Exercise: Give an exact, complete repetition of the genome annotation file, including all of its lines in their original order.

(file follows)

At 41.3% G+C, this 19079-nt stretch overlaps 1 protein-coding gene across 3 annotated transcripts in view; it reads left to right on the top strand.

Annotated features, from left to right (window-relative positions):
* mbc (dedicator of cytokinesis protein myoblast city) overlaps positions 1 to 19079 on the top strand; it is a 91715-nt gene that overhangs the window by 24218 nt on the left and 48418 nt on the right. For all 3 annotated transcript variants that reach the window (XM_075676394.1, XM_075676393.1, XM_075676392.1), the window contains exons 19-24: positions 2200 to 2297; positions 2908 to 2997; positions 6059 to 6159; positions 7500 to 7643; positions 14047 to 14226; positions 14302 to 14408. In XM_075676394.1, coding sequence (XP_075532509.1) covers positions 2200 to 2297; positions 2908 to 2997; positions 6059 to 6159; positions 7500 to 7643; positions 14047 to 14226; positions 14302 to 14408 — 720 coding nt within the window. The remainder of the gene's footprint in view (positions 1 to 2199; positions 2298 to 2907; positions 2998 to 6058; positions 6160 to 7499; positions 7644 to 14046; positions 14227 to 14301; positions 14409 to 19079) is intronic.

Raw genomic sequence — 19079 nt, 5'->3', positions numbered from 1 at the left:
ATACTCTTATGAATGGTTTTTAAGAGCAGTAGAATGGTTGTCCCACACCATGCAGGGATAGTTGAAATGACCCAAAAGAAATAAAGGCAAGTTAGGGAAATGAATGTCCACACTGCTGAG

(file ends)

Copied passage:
At 41.3% G+C, this 19079-nt stretch overlaps 1 protein-coding gene across 3 annotated transcripts in view; it reads left to right on the top strand.

Annotated features, from left to right (window-relative positions):
* mbc (dedicator of cytokinesis protein myoblast city) overlaps positions 1 to 19079 on the top strand; it is a 91715-nt gene that overhangs the window by 24218 nt on the left and 48418 nt on the right. For all 3 annotated transcript variants that reach the window (XM_075676394.1, XM_075676393.1, XM_075676392.1), the window contains exons 19-24: positions 2200 to 2297; positions 2908 to 2997; positions 6059 to 6159; positions 7500 to 7643; positions 14047 to 14226; positions 14302 to 14408. In XM_075676394.1, coding sequence (XP_075532509.1) covers positions 2200 to 2297; positions 2908 to 2997; positions 6059 to 6159; positions 7500 to 7643; positions 14047 to 14226; positions 14302 to 14408 — 720 coding nt within the window. The remainder of the gene's footprint in view (positions 1 to 2199; positions 2298 to 2907; positions 2998 to 6058; positions 6160 to 7499; positions 7644 to 14046; positions 14227 to 14301; positions 14409 to 19079) is intronic.

Raw genomic sequence — 19079 nt, 5'->3', positions numbered from 1 at the left:
ATACTCTTATGAATGGTTTTTAAGAGCAGTAGAATGGTTGTCCCACACCATGCAGGGATAGTTGAAATGACCCAAAAGAAATAAAGGCAAGTTAGGGAAATGAATGTCCACACTGCTGAG